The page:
Society & Culture


Albert and David Maysles’s classic documentary Grey Gardens provided a disturbing snapshot of 1970’s American upper-class life, replete with mentally ill dowagers, feral cats, and a crumbling estate.  In early 1971, the Maysles brothers started filming the daily activities of Edith Ewing Bouvier Beale, “Big Edie,” and her daughter, Edith Bouvier Beale, “Little Edie,” the aunt and first cousin, respectively, of Jacqueline Kennedy Onassis, as they puttered around their decrepit 1897 eastern Long Island mansion, from which the film got its title.  Big Edie and her husband, Phelan Beale, had originally purchased Grey Gardens in 1923.  Phelan abandoned his wife and daughter shortly thereafter and took all his money with him.  With few options to support themselves other than the occasional sale from their Tiffany silver collection, the reclusive pair allowed their house—and their mental health—to putrefy for decades, all the while insisting they would never abandon Grey Gardens as Phelan had abandoned them.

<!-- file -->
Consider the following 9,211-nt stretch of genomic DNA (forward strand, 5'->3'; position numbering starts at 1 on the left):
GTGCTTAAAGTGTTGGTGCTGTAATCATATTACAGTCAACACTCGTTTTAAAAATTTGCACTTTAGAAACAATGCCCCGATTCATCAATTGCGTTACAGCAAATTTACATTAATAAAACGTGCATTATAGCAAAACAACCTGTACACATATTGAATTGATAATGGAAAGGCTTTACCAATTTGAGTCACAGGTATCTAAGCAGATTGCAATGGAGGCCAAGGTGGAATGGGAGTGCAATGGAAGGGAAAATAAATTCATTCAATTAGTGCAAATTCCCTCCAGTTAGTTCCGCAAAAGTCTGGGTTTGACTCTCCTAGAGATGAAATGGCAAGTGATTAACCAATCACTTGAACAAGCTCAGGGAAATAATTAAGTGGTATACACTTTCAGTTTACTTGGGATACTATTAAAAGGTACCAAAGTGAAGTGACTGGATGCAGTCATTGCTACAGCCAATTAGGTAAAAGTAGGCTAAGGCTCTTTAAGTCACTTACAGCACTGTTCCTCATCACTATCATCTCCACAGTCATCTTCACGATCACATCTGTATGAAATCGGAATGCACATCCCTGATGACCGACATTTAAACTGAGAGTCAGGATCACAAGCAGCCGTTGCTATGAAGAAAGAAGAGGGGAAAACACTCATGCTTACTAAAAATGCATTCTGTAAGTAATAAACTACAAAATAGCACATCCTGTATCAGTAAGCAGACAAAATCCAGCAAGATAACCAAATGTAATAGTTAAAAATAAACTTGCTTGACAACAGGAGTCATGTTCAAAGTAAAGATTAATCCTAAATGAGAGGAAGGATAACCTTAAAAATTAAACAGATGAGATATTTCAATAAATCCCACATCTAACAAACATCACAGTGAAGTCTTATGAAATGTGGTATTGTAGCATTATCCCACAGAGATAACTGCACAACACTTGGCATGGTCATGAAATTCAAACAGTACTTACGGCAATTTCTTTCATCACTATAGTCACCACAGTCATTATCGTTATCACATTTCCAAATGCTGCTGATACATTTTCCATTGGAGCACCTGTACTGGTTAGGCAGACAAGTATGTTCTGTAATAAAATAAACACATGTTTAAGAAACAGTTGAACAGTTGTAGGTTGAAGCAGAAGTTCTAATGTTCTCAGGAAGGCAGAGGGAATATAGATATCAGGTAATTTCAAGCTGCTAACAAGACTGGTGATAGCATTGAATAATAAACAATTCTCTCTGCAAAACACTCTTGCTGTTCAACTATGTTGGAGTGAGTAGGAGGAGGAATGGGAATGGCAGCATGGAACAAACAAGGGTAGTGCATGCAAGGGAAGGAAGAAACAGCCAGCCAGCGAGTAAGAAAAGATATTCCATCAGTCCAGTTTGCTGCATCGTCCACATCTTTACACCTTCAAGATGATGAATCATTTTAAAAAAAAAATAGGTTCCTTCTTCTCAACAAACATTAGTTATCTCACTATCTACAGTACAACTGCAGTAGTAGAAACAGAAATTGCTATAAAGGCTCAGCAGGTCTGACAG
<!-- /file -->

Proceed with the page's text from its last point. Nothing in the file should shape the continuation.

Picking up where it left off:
By the time the Maysleses and their film crew arrived, the estate had become infested with fleas and overrun by raccoons.  Half a century’s worth of hoarded garbage covered almost every square inch of floor space and tabletop.  The film’s narrative arc documented the macabre race between the house’s...

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